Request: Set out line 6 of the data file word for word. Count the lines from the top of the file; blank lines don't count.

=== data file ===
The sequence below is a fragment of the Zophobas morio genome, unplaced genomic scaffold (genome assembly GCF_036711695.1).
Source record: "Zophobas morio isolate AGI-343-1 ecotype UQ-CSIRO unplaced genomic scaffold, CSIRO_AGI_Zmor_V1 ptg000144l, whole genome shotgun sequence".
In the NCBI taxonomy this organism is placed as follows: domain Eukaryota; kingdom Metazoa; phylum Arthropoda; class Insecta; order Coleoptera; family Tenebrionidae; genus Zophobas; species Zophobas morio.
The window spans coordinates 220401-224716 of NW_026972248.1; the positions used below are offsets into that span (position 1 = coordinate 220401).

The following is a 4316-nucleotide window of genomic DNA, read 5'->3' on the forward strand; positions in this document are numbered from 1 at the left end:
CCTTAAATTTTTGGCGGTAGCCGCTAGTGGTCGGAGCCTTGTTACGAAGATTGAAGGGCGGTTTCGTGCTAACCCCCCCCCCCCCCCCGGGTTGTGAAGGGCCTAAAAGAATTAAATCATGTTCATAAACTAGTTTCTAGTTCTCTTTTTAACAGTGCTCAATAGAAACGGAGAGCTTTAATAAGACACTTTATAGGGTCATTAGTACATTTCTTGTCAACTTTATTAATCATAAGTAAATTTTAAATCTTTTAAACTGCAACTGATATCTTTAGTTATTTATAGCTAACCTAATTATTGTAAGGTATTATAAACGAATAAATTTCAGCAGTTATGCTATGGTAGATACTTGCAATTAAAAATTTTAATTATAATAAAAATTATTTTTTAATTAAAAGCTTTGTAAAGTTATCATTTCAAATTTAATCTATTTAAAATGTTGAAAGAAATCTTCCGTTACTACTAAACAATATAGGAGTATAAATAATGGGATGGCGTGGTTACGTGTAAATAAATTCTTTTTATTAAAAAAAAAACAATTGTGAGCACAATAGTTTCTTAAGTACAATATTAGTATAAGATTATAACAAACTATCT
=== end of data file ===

CCTTAAATTTTTGGCGGTAGCCGCTAGTGGTCGGAGCCTTGTTACGAAGATTGAAGGGCGGTTTCGTGCTAACCCCCCCCCCCCCCCCGGGTTGTGAAGGGCCTAAAAGAATTAAATCATGTTCATAAACTAGTTTCTAGTTCTCTTTTTAACAGTGCTCAATAGAAACGGAGAGCTTTAATAAGACACTTTATAGGGTCATTAGTACATTTCTTGTCAACTTTATTAATCATAAGTAAATTTTAAATCTTTTAAACTGCAACTGATATCTTTAGTTATTTATAGCTAACCTAATTATTGTAAGGTATTATAAACGAATAAATTTCAGCAGTTATGCTATGGTAGATACTTGCAATTAAAAATTTTAATTATAATAAAAATTATTTTTTAATTAAAAGCTTTGTAAAGTTATCATTTCAAATTTAATCTATTTAAAATGTTGAAAGAAATCTTCCGTTACTACTAAACAATATAGGAGTATAAATAATGGGATGGCGTGGTTACGTGTAAATAAATTCTTTTTATTAAAAAAAAAACAATTGTGAGCACAATAGTTTCTTAAGTACAATATTAGTATAAGATTATAACAAACTATCT